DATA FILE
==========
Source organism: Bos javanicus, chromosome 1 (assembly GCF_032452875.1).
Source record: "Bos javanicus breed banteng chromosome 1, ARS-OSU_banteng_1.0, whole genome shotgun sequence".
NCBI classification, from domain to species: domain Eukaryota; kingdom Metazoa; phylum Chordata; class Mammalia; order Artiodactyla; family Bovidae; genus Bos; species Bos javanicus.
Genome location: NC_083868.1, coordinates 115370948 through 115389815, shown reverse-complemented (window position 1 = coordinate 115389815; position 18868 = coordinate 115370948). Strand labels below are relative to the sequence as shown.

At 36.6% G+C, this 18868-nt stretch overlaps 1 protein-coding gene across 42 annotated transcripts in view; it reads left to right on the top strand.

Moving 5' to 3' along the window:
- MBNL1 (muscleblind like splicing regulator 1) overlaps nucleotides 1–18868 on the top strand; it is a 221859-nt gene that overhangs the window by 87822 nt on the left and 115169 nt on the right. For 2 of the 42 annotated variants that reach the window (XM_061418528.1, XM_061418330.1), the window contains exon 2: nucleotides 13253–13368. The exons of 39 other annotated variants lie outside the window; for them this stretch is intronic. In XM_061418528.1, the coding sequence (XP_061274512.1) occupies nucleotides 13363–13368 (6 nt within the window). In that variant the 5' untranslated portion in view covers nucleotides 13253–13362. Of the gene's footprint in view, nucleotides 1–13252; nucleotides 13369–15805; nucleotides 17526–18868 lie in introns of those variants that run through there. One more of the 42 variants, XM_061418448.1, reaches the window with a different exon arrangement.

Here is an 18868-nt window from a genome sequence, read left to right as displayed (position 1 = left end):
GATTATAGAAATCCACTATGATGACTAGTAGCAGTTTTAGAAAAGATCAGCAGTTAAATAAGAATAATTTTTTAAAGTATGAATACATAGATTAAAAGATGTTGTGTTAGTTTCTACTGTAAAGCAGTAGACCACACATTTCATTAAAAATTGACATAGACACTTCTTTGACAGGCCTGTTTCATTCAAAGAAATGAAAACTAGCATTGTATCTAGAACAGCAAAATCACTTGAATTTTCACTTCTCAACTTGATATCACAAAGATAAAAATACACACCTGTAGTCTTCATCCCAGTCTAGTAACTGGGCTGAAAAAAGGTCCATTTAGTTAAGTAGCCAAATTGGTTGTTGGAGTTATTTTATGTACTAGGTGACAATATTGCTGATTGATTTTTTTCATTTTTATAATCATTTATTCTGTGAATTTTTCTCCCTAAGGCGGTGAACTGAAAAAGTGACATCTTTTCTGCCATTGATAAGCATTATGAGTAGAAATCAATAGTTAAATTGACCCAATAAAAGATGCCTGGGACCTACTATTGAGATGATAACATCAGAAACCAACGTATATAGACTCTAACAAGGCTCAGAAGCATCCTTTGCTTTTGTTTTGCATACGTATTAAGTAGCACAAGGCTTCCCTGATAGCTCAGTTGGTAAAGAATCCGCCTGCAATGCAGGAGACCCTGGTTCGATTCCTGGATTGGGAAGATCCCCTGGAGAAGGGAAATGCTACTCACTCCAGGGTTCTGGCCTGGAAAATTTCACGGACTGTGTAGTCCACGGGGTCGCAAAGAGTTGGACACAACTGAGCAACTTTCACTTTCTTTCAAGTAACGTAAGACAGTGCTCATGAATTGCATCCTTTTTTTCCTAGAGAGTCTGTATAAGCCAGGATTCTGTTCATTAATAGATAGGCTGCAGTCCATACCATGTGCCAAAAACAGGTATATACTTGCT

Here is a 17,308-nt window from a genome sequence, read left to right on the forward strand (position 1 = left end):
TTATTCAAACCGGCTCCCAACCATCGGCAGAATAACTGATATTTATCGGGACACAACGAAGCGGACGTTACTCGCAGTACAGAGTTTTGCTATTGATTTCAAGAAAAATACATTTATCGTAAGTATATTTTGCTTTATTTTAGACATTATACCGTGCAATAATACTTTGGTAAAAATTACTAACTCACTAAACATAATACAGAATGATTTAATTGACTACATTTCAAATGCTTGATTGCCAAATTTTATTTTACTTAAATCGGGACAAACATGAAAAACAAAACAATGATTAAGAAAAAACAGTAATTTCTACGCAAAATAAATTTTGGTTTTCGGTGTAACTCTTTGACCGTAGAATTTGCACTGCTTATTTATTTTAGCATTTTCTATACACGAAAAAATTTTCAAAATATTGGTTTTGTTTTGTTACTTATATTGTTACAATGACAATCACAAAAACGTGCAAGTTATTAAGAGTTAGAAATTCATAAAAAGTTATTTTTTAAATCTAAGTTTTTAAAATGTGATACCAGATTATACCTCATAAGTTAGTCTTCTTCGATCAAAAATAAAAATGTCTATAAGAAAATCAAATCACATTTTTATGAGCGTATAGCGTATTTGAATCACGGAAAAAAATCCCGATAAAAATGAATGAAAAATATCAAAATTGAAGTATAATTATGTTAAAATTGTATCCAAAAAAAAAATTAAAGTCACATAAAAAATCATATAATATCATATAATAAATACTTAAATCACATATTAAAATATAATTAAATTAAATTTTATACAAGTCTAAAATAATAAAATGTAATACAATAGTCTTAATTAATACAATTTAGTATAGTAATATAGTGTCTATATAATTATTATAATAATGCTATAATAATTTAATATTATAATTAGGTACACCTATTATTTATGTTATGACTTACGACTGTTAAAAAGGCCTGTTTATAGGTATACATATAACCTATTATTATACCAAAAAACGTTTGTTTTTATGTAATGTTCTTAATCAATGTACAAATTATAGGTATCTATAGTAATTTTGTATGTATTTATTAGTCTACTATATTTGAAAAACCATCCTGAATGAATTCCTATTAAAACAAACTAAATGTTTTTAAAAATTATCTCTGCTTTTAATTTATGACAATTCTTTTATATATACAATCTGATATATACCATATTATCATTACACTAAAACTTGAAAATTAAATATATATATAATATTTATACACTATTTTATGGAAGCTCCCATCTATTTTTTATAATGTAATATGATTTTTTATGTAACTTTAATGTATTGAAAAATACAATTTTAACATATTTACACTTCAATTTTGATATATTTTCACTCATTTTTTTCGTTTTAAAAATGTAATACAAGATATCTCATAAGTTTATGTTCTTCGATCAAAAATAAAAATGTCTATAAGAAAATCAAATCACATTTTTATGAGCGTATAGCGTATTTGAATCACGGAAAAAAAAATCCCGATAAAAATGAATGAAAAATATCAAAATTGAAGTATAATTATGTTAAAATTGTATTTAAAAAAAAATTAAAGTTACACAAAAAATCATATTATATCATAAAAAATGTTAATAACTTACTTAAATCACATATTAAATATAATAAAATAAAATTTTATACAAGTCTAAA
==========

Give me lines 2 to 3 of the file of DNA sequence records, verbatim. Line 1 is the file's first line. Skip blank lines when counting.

Source record: "Bos javanicus breed banteng chromosome 1, ARS-OSU_banteng_1.0, whole genome shotgun sequence".
NCBI classification, from domain to species: domain Eukaryota; kingdom Metazoa; phylum Chordata; class Mammalia; order Artiodactyla; family Bovidae; genus Bos; species Bos javanicus.